Discoveries that turned working class wildcatters into oil barons may seem to be part of the past – if not part of Texas mythology.
But now, Apache Corp. has announced the discovery of what they’re calling Alpine High, a massive oil field in a place long overlooked.
Wall Street Journal reporter Brad Olson, who’s based in Houston, says over the last decade, only a few discoveries of new oil sources have been as big as this one.
“What really excites people in the industry is how much bigger it could actually get,” he says. “I think that that’s sort of what remains to be seen. If it’s as big as the company that founded Apache thinks it is, it could probably be one of the biggest discoveries in the past several decades.”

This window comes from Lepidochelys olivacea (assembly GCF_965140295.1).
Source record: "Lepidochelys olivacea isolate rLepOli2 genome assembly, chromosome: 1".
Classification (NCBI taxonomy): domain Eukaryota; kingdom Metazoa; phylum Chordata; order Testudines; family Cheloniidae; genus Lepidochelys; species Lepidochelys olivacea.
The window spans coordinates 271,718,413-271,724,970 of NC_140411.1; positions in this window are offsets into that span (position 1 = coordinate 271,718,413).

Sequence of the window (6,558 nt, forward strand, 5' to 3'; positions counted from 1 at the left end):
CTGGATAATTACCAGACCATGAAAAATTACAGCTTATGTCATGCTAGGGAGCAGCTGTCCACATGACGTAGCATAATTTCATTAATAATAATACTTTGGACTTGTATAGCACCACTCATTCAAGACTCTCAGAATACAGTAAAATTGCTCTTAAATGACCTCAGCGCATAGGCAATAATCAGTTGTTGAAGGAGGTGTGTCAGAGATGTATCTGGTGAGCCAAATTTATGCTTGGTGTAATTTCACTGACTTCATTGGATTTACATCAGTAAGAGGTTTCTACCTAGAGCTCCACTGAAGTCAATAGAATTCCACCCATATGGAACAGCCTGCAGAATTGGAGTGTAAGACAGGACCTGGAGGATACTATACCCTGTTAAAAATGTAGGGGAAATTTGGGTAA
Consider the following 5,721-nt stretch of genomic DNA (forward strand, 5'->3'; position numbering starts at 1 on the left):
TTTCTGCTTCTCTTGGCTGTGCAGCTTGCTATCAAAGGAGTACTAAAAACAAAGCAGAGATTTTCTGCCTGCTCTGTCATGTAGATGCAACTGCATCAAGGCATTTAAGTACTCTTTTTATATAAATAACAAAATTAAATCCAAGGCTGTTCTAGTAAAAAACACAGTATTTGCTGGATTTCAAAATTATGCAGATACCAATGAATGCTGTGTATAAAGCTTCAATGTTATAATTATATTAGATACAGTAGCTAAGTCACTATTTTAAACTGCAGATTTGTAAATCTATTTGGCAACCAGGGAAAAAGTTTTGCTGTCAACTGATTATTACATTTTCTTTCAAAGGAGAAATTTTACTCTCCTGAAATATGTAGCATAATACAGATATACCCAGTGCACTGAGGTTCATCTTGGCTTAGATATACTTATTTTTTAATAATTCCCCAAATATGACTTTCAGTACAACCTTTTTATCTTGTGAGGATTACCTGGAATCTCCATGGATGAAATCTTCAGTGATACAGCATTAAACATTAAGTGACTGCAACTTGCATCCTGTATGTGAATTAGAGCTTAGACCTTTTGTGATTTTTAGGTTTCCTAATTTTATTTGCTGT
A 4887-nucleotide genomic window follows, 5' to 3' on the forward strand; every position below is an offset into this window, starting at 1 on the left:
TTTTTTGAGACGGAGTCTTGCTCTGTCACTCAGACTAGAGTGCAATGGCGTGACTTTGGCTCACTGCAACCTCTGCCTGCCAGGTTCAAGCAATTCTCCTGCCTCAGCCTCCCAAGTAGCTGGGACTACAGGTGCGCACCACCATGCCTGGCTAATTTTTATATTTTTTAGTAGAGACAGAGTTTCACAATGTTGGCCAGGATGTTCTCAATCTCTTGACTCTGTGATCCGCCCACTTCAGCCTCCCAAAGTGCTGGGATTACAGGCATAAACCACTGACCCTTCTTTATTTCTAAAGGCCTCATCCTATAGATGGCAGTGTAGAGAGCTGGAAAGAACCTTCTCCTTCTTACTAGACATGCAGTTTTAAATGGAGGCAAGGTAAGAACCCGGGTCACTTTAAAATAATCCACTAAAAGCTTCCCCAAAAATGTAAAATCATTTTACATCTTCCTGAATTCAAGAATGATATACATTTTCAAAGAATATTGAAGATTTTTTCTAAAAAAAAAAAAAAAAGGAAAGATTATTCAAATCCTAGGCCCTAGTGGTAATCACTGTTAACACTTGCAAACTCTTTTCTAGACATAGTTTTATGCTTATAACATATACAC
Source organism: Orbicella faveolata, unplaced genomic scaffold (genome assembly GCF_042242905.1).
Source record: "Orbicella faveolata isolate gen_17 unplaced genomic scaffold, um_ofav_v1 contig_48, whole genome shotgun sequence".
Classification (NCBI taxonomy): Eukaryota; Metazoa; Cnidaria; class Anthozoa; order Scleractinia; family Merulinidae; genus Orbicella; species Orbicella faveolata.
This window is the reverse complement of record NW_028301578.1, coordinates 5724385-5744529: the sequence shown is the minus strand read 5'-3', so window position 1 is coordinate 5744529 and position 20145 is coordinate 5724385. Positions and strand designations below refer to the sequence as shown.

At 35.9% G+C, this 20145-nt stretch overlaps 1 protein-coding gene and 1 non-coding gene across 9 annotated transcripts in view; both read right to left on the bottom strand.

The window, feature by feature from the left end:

Olson says in geophysics and geology, scientists have to estimate what happened millions of years ago. Some researchers had assumed that the hydrocarbons 20,000 feet or more below the surface had been “cooked,” which would turn the oil into gas. Analysts haven’t yet vetted the company’s assessments of the find’s value.
“A good way to test the value is how much Apache market value rose after they made the announcement,” he says. “They rose probably by about $1.5 or $2 billion, which is a lot.”
Olson says production and supply could add to the industry glut right now, but this form of energy, known as “wet gas,” has byproducts in it like ethane and butane that can be sold off as well. This discovery may be a windfall for West Texans who own their land’s mineral rights.
“A lot of people own the surface rights – the ability to live in a house somewhere – but not always the mineral rights,” he says. “Interestingly enough, too, Apache has to face some environmental concerns … Balmorhea State Park, the Davis Mountains, the McDonald Observatory.”
Post by Hannah McBride.